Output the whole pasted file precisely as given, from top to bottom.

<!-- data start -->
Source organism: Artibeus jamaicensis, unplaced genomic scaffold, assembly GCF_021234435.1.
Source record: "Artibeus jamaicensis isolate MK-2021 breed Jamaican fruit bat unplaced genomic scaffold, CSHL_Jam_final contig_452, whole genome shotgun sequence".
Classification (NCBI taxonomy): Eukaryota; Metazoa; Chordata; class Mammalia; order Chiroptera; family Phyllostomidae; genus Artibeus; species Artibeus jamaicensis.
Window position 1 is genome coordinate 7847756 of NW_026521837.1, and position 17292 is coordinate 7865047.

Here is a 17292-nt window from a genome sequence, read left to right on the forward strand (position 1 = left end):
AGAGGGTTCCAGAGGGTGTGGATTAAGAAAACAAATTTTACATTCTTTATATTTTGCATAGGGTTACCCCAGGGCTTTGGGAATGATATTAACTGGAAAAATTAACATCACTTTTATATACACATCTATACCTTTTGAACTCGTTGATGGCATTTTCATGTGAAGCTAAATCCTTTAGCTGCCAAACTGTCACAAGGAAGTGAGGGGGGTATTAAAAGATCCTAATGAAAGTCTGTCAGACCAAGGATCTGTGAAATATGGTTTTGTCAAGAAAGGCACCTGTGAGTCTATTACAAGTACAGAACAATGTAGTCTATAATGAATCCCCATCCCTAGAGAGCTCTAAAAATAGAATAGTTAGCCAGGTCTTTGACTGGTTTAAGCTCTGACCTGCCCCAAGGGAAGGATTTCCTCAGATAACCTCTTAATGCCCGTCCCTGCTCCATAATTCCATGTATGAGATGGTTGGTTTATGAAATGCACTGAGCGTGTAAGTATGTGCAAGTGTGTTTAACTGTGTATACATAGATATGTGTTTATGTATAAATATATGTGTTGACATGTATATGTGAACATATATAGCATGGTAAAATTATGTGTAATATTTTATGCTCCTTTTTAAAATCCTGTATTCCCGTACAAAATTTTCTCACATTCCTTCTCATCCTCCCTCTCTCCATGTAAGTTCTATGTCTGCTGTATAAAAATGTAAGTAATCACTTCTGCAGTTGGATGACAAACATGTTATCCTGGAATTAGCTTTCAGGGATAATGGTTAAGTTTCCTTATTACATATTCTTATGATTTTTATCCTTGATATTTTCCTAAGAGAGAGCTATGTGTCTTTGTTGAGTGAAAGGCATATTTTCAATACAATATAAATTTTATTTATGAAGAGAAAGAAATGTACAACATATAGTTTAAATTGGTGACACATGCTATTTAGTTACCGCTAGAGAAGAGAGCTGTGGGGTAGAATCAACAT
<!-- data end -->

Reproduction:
Source organism: Artibeus jamaicensis, unplaced genomic scaffold, assembly GCF_021234435.1.
Source record: "Artibeus jamaicensis isolate MK-2021 breed Jamaican fruit bat unplaced genomic scaffold, CSHL_Jam_final contig_452, whole genome shotgun sequence".
Classification (NCBI taxonomy): Eukaryota; Metazoa; Chordata; class Mammalia; order Chiroptera; family Phyllostomidae; genus Artibeus; species Artibeus jamaicensis.
Window position 1 is genome coordinate 7847756 of NW_026521837.1, and position 17292 is coordinate 7865047.

Here is a 17292-nt window from a genome sequence, read left to right on the forward strand (position 1 = left end):
AGAGGGTTCCAGAGGGTGTGGATTAAGAAAACAAATTTTACATTCTTTATATTTTGCATAGGGTTACCCCAGGGCTTTGGGAATGATATTAACTGGAAAAATTAACATCACTTTTATATACACATCTATACCTTTTGAACTCGTTGATGGCATTTTCATGTGAAGCTAAATCCTTTAGCTGCCAAACTGTCACAAGGAAGTGAGGGGGGTATTAAAAGATCCTAATGAAAGTCTGTCAGACCAAGGATCTGTGAAATATGGTTTTGTCAAGAAAGGCACCTGTGAGTCTATTACAAGTACAGAACAATGTAGTCTATAATGAATCCCCATCCCTAGAGAGCTCTAAAAATAGAATAGTTAGCCAGGTCTTTGACTGGTTTAAGCTCTGACCTGCCCCAAGGGAAGGATTTCCTCAGATAACCTCTTAATGCCCGTCCCTGCTCCATAATTCCATGTATGAGATGGTTGGTTTATGAAATGCACTGAGCGTGTAAGTATGTGCAAGTGTGTTTAACTGTGTATACATAGATATGTGTTTATGTATAAATATATGTGTTGACATGTATATGTGAACATATATAGCATGGTAAAATTATGTGTAATATTTTATGCTCCTTTTTAAAATCCTGTATTCCCGTACAAAATTTTCTCACATTCCTTCTCATCCTCCCTCTCTCCATGTAAGTTCTATGTCTGCTGTATAAAAATGTAAGTAATCACTTCTGCAGTTGGATGACAAACATGTTATCCTGGAATTAGCTTTCAGGGATAATGGTTAAGTTTCCTTATTACATATTCTTATGATTTTTATCCTTGATATTTTCCTAAGAGAGAGCTATGTGTCTTTGTTGAGTGAAAGGCATATTTTCAATACAATATAAATTTTATTTATGAAGAGAAAGAAATGTACAACATATAGTTTAAATTGGTGACACATGCTATTTAGTTACCGCTAGAGAAGAGAGCTGTGGGGTAGAATCAACAT